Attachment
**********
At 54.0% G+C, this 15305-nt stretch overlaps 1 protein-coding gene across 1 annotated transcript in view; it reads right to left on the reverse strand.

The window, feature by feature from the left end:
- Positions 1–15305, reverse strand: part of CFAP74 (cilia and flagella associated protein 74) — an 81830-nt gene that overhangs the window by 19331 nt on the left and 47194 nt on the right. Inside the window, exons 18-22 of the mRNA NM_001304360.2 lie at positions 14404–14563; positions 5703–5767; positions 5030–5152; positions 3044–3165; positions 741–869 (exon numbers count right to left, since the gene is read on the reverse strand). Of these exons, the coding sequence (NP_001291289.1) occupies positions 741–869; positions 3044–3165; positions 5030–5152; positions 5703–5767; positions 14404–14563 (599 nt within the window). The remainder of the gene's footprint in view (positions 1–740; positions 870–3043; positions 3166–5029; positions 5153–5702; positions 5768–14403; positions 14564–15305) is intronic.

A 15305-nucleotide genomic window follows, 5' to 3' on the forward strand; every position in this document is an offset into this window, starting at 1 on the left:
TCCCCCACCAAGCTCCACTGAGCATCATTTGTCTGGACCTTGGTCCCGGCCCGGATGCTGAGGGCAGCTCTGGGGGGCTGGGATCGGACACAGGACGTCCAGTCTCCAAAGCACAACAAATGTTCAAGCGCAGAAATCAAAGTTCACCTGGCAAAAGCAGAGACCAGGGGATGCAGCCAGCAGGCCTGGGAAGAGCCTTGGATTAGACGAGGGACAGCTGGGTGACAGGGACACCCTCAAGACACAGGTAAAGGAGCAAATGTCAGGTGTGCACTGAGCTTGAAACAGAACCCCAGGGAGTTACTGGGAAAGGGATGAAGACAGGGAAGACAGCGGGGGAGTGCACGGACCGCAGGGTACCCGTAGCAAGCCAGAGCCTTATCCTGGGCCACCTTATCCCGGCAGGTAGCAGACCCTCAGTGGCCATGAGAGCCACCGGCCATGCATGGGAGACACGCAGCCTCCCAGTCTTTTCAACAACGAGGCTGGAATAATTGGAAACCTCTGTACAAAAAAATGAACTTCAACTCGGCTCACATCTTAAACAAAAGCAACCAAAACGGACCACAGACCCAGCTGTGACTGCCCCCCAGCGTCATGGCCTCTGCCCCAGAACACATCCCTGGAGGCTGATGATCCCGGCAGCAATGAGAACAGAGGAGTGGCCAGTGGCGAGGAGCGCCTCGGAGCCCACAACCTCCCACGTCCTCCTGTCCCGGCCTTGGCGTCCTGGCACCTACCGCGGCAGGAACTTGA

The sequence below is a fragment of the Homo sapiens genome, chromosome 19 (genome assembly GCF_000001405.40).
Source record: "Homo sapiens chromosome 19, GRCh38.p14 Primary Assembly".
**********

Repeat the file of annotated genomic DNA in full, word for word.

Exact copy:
At 54.0% G+C, this 15305-nt stretch overlaps 1 protein-coding gene across 1 annotated transcript in view; it reads right to left on the reverse strand.

The window, feature by feature from the left end:
- Positions 1–15305, reverse strand: part of CFAP74 (cilia and flagella associated protein 74) — an 81830-nt gene that overhangs the window by 19331 nt on the left and 47194 nt on the right. Inside the window, exons 18-22 of the mRNA NM_001304360.2 lie at positions 14404–14563; positions 5703–5767; positions 5030–5152; positions 3044–3165; positions 741–869 (exon numbers count right to left, since the gene is read on the reverse strand). Of these exons, the coding sequence (NP_001291289.1) occupies positions 741–869; positions 3044–3165; positions 5030–5152; positions 5703–5767; positions 14404–14563 (599 nt within the window). The remainder of the gene's footprint in view (positions 1–740; positions 870–3043; positions 3166–5029; positions 5153–5702; positions 5768–14403; positions 14564–15305) is intronic.

A 15305-nucleotide genomic window follows, 5' to 3' on the forward strand; every position in this document is an offset into this window, starting at 1 on the left:
TCCCCCACCAAGCTCCACTGAGCATCATTTGTCTGGACCTTGGTCCCGGCCCGGATGCTGAGGGCAGCTCTGGGGGGCTGGGATCGGACACAGGACGTCCAGTCTCCAAAGCACAACAAATGTTCAAGCGCAGAAATCAAAGTTCACCTGGCAAAAGCAGAGACCAGGGGATGCAGCCAGCAGGCCTGGGAAGAGCCTTGGATTAGACGAGGGACAGCTGGGTGACAGGGACACCCTCAAGACACAGGTAAAGGAGCAAATGTCAGGTGTGCACTGAGCTTGAAACAGAACCCCAGGGAGTTACTGGGAAAGGGATGAAGACAGGGAAGACAGCGGGGGAGTGCACGGACCGCAGGGTACCCGTAGCAAGCCAGAGCCTTATCCTGGGCCACCTTATCCCGGCAGGTAGCAGACCCTCAGTGGCCATGAGAGCCACCGGCCATGCATGGGAGACACGCAGCCTCCCAGTCTTTTCAACAACGAGGCTGGAATAATTGGAAACCTCTGTACAAAAAAATGAACTTCAACTCGGCTCACATCTTAAACAAAAGCAACCAAAACGGACCACAGACCCAGCTGTGACTGCCCCCCAGCGTCATGGCCTCTGCCCCAGAACACATCCCTGGAGGCTGATGATCCCGGCAGCAATGAGAACAGAGGAGTGGCCAGTGGCGAGGAGCGCCTCGGAGCCCACAACCTCCCACGTCCTCCTGTCCCGGCCTTGGCGTCCTGGCACCTACCGCGGCAGGAACTTGA

The sequence below is a fragment of the Homo sapiens genome, chromosome 19 (genome assembly GCF_000001405.40).
Source record: "Homo sapiens chromosome 19, GRCh38.p14 Primary Assembly".